Well, he even said he didn't want to be there for more than 1.5-2 hours (and this was before I said I wanted to keep it short; he had also said he was mostly going because the guy throwing it was a good friend); he's not a party animal by any means (he actually lived in a buddhist monastery for 8 months out of high school, so as you can imagine he has a pretty chill personality and isn't big on loud events usually, though he seems more of an ambivert to my introvert). But, yes, I am very grateful that he was so cool and compassionate about it, because he was enjoying himself.

As for the other aspects of your relationship, I think it sounds like you make friends in a similar way that I do, with a similar sort of person--by bonding over super-intense intellectual and emotional exchanges. (For instance the latest acquaintance I made, it started with an intense discussion about comics as art at the bus stop, and only 30 mins in was I like "Hey, so what's your name?") Which is great, I get high off that amazing sudden feeling of connection, but you have to keep in mind that not everyone's idea of a good time is discussing religion/philosophy/emotional history in a very in-depth way. Friend will likely have people who they hang around and very much like who just want to shoot the breeze talking sports or weekend plans or parties or whatever, and that's great for them. Personally, I've made it clear to my friends that while I like most of their friends as people, I don't really have any interest in becoming friends with them myself, and hanging out in groups isn't really my thing. I'll just be miserable in that 5+ person outing for ice cream or whatever, and they're not bad friends for not inviting me when it happens. That and being mindful that as my interaction style is really focused and passionate one-on-one conversations interacting in threes or groups is going to be awkward. I don't particularly care that others generally don't interact with people the way I do--small talk just generally leaves me feeling awkward, but all sorts of different people have different kinds of friendships!

Well, he initiated most of our initial conversations and guided their direction, but yeah that is definitely the style I prefer and I connected with him because of that. I was wondering at that party, though: could I enjoy other types of conversation if they didn't make me nervous and make my mind go blank? Certainly when A and I are with the other two from our philosophy class I can shift into more casual conversation (though I'm unsure if that's what you mean by "small talk"), but I feel like having A as an anchor, and previous conversations with the other two before and after class, makes it easier. Also, that it ping pongs between deeper and lighter stuff makes the lighter stuff not suffocating. Still, small-talk with strangers or near-strangers is very hard for me, and not super enjoyable, like at that party (where I was both uninterested and anxious). I feel this is one of things that's making connecting with people hard for me, I can't get past that initial step. Thank god A was so persistent!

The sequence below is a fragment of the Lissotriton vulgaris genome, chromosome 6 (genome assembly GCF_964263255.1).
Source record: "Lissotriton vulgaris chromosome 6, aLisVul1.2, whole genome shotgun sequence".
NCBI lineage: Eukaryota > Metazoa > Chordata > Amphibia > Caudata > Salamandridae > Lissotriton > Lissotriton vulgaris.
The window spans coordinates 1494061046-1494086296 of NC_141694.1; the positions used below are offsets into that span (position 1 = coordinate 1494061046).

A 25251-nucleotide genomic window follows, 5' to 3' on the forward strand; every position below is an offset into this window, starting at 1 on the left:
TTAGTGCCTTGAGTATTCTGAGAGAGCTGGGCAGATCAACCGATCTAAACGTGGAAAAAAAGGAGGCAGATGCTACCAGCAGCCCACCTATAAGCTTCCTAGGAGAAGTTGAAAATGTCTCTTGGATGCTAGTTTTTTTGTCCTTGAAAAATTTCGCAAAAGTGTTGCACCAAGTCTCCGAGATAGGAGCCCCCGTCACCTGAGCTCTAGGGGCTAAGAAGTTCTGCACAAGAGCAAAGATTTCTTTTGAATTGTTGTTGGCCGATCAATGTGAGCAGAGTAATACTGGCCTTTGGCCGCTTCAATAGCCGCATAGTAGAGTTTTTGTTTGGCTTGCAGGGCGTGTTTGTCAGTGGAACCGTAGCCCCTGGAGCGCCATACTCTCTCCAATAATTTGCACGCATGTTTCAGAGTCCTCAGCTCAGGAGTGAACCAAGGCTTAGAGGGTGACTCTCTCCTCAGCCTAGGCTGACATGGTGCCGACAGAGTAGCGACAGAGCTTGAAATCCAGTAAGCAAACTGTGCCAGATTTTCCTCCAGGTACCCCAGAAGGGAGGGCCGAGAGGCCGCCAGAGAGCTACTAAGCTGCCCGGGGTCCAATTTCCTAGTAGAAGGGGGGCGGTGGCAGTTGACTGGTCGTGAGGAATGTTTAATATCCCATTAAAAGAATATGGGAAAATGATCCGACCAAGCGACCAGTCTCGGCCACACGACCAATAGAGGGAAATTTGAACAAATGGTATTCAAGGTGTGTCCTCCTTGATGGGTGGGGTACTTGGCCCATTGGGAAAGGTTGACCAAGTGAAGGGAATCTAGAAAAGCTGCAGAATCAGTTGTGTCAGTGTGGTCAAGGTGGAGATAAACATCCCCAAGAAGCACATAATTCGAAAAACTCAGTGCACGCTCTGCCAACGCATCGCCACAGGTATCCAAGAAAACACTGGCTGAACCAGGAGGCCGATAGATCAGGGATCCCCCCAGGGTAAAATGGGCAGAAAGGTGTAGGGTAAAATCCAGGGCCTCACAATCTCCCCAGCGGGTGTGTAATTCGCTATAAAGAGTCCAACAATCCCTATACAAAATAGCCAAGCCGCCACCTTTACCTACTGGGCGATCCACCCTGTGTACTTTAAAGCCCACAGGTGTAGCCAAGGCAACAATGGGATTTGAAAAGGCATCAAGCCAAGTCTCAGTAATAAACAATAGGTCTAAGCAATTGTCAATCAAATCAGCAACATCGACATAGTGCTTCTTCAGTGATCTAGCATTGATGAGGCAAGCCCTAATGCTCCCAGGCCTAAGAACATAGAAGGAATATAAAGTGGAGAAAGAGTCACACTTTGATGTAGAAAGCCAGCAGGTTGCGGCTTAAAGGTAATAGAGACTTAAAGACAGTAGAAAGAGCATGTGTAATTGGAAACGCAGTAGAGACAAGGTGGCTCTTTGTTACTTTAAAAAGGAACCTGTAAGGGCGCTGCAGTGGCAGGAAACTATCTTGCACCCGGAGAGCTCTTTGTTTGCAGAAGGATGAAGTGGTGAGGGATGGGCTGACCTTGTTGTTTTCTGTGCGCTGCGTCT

I'm unsure what I can and will enjoy, tolerate, be competent at, etc. from a social point of view, mostly due to a lack of experience and the clouding effects of anxiety. I'm glad I'm not alone in preferring the deeper stuff, though.

As for what you were saying about having shared quite a bit, yet don't feel like you could go to each other for support, I totally get that. I understand it like this--there's a difference between emotional intimacy, and emotional support. Emotional intimacy is that I trust the person enough to open up to them, but getting emotional support is much more complex. Getting emotional support requires me not only being able to trust the person, but feeling like they "get" me somewhat. And that's something that just generally takes time, to know what helps someone and what just makes it worse ( for example, gallows humor or reassurances that it will all be okay will likely provoke completely different responses from people, and that's something that you have to listen, observe, and learn from them.) Often if someone who doesn't really understand what I find helpful tries to comfort me when I'm anxious, it just makes things worse. For instance, a lot of people will often start by trying to dispute/disprove my negatve thoughts, and while I know they're not trying to be dismissive, I feel like I'm being forced to prove to them that I'm actually depressed/anxious, and it just leaves me really frustrated and not wanting to confide in them again. People who know me well though will usually try to distract me with other things until I calm down and the feeling has passed. I don't know if that's exactly what's going on in regards to your friendship with A, but that's why I have a higher bar for going to people for emotional support as opposed to just opening up.